The Innocents (1964)
by Edward D. Radin

Excerpt from Chapter 10 on

Louis DeMore

Fear for one's life can cause an innocent person to make a voluntary false confession.

After his wife left him, Louis DeMore, a Chicago taxi driver, decided to start a new life elsewhere. He went to St. Louis and, in keeping with his determination, even adopted a new name, registering at a hotel as Peterson.

That same night in April, 1934, shortly before midnight, a man boarded a streetcar in the downtown section of the city, and while he fumbled in his pockets as if seeking the fare, the motorman started up the car. The passenger suddenly whipped out a gun and demanded the receipts. The motorman slammed on his brakes and ran, shouting, to the rear of the car. The only passengers on board were three women who promptly began screaming. The bandit panicked, smashed a window, and leaped out of the car. A produce merchant, who had been driving behind the streetcar in his automobile, saw the unorthodox exit, sensed what had happened, and found a police officer. Patrolman Albert R. Siko set out in pursuit and caught up to the fleeing man, who stopped so suddenly that the officer lunged by him. As he did, the man grabbed Patrolman Siko's gun and fired three shots into him. Police soon swarmed in the area, but the only clues they could find were a discarded gray hat and six exploded .38 shells. Siko's gun was missing. The officer was dying in a hospital.

It was about an hour after the shooting when DeMore left his hotel and crossed the street to an all-night restaurant. It had been a trying day for the lonely taxi driver, accustomed to talking to many people. Three patrolmen who had taken part in the futile search for the wanted man were drinking coffee, waiting for further orders. When DeMore entered the restaurant he called out to the officers that he had just arrived in St. Louis that day, liked the city, and was going to settle there. The morose patrolmen merely glanced at him and returned to their coffee. A few minutes later a sergeant entered the restaurant with a more detailed description of the wanted man, which he read aloud to the officers. DeMore, who was on his way out, paused to listen and then remarked that he answered the description. He promptly became the focal point of interest. Now the officers not only wanted to listen to him but they had questions to ask.

DeMore said he had strolled about the city from 7 P.M. until 10 o'clock and then had returned to his room until he went to the lunchroom at 1 A.M. When he was taken across the street to his hotel, the desk clerk there confirmed that he saw the guest come in at 10 o'clock and not leave again until he went out for coffee, but he also added that there was a side-door exit that was out of his view and any guest could slip out without being seen by him. And when DeMore's personal identification papers did not agree with the name he used at the hotel, the officers brought him to headquarters for further investigation.

The various witnesses were still present, looking at photographs of known criminals. The motorman promptly identified DeMore, but the three women passengers were uncertain. The prisoner was taken to the bedside of the dying patrolman. Siko nodded his head when he looked at DeMore, and this was taken to be an identification. Not long afterward Siko sank into a coma and died the following day. A coroner's jury ordered DeMore held for trial for murder.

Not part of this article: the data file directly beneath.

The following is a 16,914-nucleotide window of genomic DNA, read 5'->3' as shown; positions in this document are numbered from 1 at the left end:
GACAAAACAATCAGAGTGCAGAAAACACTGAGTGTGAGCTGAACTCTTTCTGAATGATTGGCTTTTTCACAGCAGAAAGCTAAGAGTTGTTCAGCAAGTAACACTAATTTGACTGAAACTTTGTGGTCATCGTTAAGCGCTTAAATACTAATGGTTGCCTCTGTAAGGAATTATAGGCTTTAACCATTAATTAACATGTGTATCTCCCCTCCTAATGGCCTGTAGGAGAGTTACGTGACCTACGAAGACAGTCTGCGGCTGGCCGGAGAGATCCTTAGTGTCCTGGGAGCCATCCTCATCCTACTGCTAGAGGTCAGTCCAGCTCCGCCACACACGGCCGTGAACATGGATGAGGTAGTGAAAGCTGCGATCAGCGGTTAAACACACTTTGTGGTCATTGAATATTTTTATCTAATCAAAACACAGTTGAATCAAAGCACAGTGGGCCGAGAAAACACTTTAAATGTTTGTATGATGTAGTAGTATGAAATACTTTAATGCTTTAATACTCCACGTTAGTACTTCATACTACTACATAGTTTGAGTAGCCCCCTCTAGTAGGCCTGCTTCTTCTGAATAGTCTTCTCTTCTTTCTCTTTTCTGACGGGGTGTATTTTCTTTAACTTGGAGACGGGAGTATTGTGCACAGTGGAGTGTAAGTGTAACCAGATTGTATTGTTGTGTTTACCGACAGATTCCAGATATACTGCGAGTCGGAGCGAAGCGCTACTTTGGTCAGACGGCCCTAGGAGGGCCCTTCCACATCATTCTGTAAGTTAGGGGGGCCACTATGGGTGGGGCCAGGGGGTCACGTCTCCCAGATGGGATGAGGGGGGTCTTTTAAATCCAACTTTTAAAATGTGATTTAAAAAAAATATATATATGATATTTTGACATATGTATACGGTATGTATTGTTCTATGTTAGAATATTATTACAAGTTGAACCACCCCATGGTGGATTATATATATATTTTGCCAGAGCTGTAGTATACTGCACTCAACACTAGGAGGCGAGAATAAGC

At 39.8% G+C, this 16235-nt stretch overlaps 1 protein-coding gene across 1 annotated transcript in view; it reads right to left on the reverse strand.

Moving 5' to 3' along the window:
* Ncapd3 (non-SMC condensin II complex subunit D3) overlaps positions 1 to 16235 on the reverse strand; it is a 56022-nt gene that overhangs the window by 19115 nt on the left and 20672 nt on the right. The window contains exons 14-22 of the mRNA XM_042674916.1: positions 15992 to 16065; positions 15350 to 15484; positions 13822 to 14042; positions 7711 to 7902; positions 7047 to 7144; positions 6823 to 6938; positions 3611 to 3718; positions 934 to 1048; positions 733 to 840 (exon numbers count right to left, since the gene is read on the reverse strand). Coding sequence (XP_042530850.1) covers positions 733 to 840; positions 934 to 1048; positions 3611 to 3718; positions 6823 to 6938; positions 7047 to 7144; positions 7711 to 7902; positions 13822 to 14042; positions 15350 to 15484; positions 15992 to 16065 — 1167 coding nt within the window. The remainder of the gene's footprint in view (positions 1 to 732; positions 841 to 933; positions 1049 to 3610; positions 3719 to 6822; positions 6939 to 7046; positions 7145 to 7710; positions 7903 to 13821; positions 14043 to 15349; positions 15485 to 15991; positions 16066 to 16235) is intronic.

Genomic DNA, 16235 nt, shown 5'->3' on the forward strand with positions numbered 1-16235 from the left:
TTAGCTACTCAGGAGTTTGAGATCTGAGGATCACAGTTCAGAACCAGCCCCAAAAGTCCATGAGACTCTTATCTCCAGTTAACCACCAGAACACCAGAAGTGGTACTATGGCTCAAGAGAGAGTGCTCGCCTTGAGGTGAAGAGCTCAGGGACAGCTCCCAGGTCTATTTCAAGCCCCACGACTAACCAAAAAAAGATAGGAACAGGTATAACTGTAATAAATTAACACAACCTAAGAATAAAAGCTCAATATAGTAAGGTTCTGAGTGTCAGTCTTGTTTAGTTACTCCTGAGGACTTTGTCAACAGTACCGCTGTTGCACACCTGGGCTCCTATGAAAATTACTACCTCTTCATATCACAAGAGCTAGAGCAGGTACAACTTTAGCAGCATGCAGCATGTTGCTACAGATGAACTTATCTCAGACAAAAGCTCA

Alone in a strange city without friends, with little money, and told by cell mates that he was sure to be executed, the frightened taxi driver grasped at a straw when he heard that if he confessed he would receive life imprisonment. When an assistant prosecutor confirmed this, DeMore promptly confessed to the murder of the patrolman. Asked what he had done with the gun, he said he had thrown it into the river. He was so anxious to plead guilty that he would not even wait until he was indicted. At his request he was taken into court and pleaded guilty to first-degree murder on information filed against him. Within five days of the murder he had both been sentenced to life imprisonment and taken to the prison at Jefferson City on the same day that the funeral was being held for the slain patrolman.

Ten days after DeMore had been sent to prison for life, St. Louis police picked up George Couch, twenty-seven, who had served ten years for armed robbery in Indiana. He had been spotted on the street at 4 A.M. and, when he refused to give his address, had been taken into custody. Officers finally located his room and found a Colt Police Special under his mattress; it was Patrolman Siko's gun.

Couch refused to discuss where he got the weapon. DeMore in his confession said he had thrown it into the river, but there were no indications that the revolver had been in water. Puzzled detectives went to prison to interview DeMore. The taxi driver explained how he had panicked at the identification and had confessed to a crime he had not committed simply to avoid being executed. "I've been praying that the real killer would be found," he told the startled officers.

A thorough investigation was made. The three women passengers all identified Couch and so did the motorman, who admitted he had been mistaken about DeMore. The gray hat found at the scene was tested on both men; it fitted Couch but was too large for DeMore. Additional evidence was found placing Couch at the murder scene. On October 1, 1934, DeMore was pardoned and released from prison. Couch, was was convicted of Patrolman Siko's murder, was killed later in prison by another inmate.